Who this is for
In-ear monitors are made for use on the go. They should be compact, portable, and easy to pop in a bag (in a way that over- and on-ears can't dream of doing). They should isolate external noise so you can listen on a noisy plane or street and not have to crank the volume, yet still be comfortable in your ears so you can listen for a few hours and not have your ear canals ache.
Unlike less expensive in-ears that can lack in bass reproduction, clarity, and depth of sonic field, the best $200 headphones can rival similarly priced over-ears for sound quality.
How we picked and tested
Comparing 16 sets of headphones in our listening panel. Photo: Lauren Dragan
When buying in-ear headphones, you need to account for sound and build quality, but fit is also of utmost importance. When you find a pair of in-ear headphones that are liked by many different people—with very different ears—you've found something special.
A good pair of in-ear headphones should sound even across the entire frequency range. In other words, the bass guitar shouldn't overpower the lead guitar, the lead guitar shouldn't make you lose detail in the vocals, and the vocals shouldn't have consonants that are painfully, piercingly loud. The headphones should have crisp, clear details (without being harsh), and a low end that has pitch and form to it (not just be whump whump whump).
To narrow down what to test, we read copious reviews, looked at major manufacturers for new releases, and talked to audio professionals. We made a list of the 15 top-reviewed or most promising headphones between $150 and $250 to test against our previous winner. Then, we conducted a back-to-back comparison listening panel with four audio professionals.
Our top three are so close, there's really no wrong choice. (from left to right: Sony XBA-H1, Bang & Olufsen BeoPlay H3, and NAD Viso HP20). Photo: Lauren Dragan
Our top pick are the Sony XBA-H1 because three-quarters of our panelists agreed that they were the best-sounding headphones, and the great price only makes them more appealing. Incredibly balanced, clear, and with a soundstage that defies their price range, the XBA-H1s sound equally good on every kind of music. Rock, pop, classical, jazz, hip-hop—you name it, the H1s deliver.
The highs are clear and clean, with no obvious spikes or peaks that might distract you. The mids are full and detailed, and the lows have pitch and form with no woofing, booming, or bleeding into other frequency ranges. To give you a better idea, instruments just sound "right." If you know what an acoustic guitar sounds like in person, or a certain vocalist sounds like in concert, the XBA-H1s create that sound as accurately as we've heard in this price range.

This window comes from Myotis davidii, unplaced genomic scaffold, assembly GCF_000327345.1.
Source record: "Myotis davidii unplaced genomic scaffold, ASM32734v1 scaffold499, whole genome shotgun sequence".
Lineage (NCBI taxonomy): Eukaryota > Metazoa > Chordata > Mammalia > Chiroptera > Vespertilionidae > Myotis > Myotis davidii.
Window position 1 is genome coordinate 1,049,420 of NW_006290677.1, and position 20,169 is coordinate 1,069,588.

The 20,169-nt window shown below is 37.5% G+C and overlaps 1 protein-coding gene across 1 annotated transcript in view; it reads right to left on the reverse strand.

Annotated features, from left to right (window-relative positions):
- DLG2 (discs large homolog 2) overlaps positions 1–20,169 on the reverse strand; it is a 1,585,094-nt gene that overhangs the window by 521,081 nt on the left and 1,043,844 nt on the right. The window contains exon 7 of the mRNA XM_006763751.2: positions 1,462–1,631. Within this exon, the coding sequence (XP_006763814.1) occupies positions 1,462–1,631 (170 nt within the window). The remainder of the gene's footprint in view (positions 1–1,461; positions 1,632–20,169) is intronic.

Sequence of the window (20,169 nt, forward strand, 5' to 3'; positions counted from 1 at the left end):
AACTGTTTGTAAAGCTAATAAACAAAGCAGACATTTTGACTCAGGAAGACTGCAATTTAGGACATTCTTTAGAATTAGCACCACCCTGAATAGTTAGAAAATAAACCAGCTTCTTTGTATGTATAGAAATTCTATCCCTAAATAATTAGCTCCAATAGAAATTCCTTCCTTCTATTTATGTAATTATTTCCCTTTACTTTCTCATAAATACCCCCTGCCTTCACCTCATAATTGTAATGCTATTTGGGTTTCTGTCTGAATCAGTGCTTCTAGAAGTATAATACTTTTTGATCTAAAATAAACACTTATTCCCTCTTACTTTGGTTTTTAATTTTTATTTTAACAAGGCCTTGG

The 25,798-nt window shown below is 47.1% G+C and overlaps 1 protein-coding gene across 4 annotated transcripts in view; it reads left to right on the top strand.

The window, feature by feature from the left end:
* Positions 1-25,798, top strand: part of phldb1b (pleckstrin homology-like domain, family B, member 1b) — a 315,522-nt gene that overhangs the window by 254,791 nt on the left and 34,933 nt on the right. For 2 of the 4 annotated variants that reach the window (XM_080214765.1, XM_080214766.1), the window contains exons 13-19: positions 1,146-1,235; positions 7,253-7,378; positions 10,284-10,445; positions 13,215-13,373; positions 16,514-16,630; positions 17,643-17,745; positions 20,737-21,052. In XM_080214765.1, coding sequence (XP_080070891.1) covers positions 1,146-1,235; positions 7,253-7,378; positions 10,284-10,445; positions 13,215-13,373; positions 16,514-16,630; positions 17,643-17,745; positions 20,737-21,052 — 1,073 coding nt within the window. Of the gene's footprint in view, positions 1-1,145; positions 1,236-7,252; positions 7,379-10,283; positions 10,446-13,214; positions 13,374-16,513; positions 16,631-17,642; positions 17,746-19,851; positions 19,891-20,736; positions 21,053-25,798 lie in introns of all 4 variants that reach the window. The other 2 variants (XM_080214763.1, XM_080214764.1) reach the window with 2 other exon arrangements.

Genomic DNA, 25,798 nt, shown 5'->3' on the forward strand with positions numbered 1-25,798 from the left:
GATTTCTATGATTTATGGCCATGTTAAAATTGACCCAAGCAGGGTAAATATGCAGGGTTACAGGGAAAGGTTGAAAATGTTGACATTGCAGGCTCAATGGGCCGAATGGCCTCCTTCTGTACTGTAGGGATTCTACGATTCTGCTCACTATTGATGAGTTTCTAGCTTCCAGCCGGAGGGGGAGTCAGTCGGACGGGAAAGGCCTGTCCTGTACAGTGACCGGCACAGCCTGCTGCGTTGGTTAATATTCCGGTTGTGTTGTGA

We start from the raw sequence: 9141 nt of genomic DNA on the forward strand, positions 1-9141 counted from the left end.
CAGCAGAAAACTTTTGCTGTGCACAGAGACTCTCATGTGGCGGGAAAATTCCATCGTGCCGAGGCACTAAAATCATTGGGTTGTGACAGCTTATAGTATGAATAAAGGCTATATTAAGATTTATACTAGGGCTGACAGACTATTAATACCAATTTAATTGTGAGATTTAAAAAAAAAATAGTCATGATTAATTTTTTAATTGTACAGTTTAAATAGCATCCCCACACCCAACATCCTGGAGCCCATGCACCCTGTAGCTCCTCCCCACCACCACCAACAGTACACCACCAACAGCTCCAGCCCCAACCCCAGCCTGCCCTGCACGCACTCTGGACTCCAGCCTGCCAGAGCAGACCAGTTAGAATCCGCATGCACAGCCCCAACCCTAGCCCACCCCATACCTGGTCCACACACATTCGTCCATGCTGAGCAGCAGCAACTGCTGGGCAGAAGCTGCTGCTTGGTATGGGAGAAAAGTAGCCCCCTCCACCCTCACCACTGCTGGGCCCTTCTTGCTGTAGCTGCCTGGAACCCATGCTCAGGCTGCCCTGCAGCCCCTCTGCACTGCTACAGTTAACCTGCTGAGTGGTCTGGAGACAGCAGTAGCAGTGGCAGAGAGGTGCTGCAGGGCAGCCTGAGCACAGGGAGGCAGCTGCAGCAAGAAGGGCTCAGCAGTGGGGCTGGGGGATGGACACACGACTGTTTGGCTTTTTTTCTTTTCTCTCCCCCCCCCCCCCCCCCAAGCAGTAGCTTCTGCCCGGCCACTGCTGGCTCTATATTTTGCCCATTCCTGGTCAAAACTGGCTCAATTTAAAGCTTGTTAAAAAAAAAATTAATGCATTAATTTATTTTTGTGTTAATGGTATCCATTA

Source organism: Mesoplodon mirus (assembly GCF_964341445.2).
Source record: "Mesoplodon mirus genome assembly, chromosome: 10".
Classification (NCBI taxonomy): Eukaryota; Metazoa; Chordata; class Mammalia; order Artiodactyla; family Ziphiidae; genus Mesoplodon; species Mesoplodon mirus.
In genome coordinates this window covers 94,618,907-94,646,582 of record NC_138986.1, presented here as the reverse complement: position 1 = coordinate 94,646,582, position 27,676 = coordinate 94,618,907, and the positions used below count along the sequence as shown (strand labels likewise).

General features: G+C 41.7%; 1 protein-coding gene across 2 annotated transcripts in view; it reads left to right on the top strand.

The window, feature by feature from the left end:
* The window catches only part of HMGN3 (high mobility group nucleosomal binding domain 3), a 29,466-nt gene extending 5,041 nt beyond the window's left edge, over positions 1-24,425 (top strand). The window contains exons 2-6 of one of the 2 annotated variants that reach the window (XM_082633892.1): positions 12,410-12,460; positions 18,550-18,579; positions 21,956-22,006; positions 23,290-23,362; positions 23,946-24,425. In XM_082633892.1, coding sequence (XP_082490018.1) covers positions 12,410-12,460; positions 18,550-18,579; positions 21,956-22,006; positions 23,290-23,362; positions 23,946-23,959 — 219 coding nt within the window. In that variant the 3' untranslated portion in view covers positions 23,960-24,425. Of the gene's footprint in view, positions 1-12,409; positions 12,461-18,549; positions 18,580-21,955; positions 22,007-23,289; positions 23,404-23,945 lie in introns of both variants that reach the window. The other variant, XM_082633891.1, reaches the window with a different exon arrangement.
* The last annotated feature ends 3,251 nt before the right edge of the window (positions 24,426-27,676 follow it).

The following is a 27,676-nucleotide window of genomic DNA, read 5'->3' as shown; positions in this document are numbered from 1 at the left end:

The Sony XBA-H1s would be perfection if they had a remote and mic. But they don't. In general, people shopping for $200 headphones are prioritizing sound quality above other features, so the H1 gets a pass in this respect. But if you must have a mic, check out our runner-ups.
The warmer-sounding runner-up (with remote and mic)
If you want in-ear headphones that sound great, look beautiful, and have a remote and mic, the Bang & Olufsen BeoPlay H3s are for you. They come in four colors: black, silver, gold, and red. The Apple-enabled remote and mic is unobtrusive on the thin and light cable, and they are comfortable, even on all of our panelists' diverse ears.
The main difference in sound between the Bang & Olufsens and the Sonys are that the H3s have a slightly rolled-off high end and very slightly less-defined bass. This can actually be preferable to people who are sensitive to sibilance or who like a "warmer" sonic profile (think tube radios and vinyl records). But the mids are just as enjoyable and do a great job of making pianos and guitars come to life. This means that the H3s are great on acoustic music or anything where analog instruments are used (e.g., rock, jazz, classical).
Boosted bass and treble for a livelier sound
The NAD Viso HP20 is another great choice for a bit less than $200. Whereas the Bang & Olufsen pair is a classical-lover's dream, the NAD set would be adored by those who like things that rock. They come with an Apple-compatible remote and mic, a solid build, and black and silver options. The cable is linguine-style: flat and slightly fat, which some people prefer (to avoid tangling) and others dislike (because it adds heft). The heavier cable plus the shape of the bud that sticks out of the ear can make the NADs feel a little less stable in your ears than the Sonys or B&Os.
Slight comfort issues aside, the NADs sound really great. They have a bit more high-end intensity than the Sonys (and a good bit more than the B&Os). So if you're someone who likes that bit of extra volume to add detail to consonants or fret noise on a guitar, you'll adore the HP20s.
This guide may have been updated by The Wirecutter. To see the current recommendation, please go here.
Note from The Wirecutter: When readers choose to buy our independently chosen editorial picks, we may earn affiliate commissions that support our work.